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7 ways to encourage residents to volunteer (12 Jan 18)

Simple, but good advice from someone who knows

One step is to remove disincentives.

For people who haven’t volunteered before there can be misunderstandings and stereotypes that put them off giving their time.

They can assume that volunteering is just something done in a charity shop or a hospital, or that it’s just exploitative unpaid work.

Or they may think that people like them aren’t wanted. This could apply to young people, older people, people without experience or qualifications and members of minority ethnic communities.  They may believe that volunteering is a full time activity, or that once they start they won’t be able to back out.

Address these concerns in your recruitment material.

For a start, avoid simply saying ‘WE NEED VOLUNTEERS’ as a primary message. No one would answer a job ad that just said ‘EMPLOYEES WANTED’. People may not see themselves as volunteers, but they might identify with specific roles such as administrative support or a volunteer gardener.

You can also think about less tangible incentives.

What are the benefits of your roles for the volunteers who carry them out? Use them to ‘sell’ your opportunities. Why would someone do it? What do you have to offer? Will the role be fun, great work experience, challenging, sociable, and satisfying? These are the kind of motivations that bring people into volunteering.

Offering good training, reimbursing expenses so that volunteers aren’t out of pocket, explaining what the role will be like and what the volunteer will get out of it will all help encourage people to give their time for you.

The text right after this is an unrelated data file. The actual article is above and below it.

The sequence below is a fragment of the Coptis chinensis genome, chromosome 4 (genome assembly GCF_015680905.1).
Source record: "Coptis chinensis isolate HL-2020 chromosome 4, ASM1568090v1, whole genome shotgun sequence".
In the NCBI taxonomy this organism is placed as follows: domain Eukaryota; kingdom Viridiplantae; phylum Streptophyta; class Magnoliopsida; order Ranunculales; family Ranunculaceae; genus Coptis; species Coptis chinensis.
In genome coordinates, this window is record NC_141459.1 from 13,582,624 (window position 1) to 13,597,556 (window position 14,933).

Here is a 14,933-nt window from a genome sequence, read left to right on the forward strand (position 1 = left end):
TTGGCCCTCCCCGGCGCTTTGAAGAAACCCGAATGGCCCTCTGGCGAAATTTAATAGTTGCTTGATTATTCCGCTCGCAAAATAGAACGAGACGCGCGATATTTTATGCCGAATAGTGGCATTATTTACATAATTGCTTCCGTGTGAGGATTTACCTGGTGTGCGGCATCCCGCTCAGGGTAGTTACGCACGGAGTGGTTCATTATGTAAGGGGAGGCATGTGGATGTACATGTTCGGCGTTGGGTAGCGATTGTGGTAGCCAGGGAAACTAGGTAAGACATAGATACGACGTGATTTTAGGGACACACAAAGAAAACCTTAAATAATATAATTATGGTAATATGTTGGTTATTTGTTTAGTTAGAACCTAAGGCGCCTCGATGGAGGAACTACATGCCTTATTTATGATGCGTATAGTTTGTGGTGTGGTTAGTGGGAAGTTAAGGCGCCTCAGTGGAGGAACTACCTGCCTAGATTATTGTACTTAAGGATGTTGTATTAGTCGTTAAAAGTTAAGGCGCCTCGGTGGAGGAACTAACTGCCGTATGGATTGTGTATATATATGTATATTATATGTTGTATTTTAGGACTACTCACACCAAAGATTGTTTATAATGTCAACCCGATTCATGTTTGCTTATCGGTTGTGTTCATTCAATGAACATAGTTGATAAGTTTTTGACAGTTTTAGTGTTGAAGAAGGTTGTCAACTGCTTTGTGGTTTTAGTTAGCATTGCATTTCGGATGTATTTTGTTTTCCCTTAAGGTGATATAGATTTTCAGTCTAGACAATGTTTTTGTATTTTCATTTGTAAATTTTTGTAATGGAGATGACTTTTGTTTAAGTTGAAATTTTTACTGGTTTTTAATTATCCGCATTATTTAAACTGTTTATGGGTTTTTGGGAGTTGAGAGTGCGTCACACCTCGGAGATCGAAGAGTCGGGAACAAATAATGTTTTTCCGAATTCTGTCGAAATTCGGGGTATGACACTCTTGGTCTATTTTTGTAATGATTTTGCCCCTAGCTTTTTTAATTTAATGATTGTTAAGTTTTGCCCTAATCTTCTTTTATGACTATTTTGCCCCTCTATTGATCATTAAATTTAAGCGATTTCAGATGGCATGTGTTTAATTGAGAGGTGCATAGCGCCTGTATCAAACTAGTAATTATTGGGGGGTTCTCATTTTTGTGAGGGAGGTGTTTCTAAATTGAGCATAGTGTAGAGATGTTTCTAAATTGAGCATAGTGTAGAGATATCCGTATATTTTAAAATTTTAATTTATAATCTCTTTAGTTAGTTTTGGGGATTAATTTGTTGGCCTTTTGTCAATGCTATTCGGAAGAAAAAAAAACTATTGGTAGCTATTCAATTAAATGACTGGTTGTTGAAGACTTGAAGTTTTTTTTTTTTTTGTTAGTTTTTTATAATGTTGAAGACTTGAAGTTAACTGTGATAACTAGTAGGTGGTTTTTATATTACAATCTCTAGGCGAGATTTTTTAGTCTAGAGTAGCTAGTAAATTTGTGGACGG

To sum up, I would suggest that rather than think about incentivising volunteers you look at what you already have to offer.

If you believe that you can only attract volunteers through inducements, then you need to go back and think about the roles you are creating. If all you’ve done is put together the tasks no one in the office likes doing, then of course you’ll have trouble asking people to do them without pay.

Volunteer roles should always bring benefits for volunteers. We simply need to look beyond material rewards.

One other area worth considering is accreditation. Your roles may fit into NVQs or similar qualifications. This is something you could discuss with local providers.

If outside accreditation would not be suitable you could offer your own internal recognition – certificates to mark 100 hours given for example.



Our one day course, A step by step guide to volunteering can be run as an in house course.Email me at rod@rodlaird.co.uk



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Why not run an in house course? The price is fixed no matter how many attend. Email me at rod@rodlaird.co.uk

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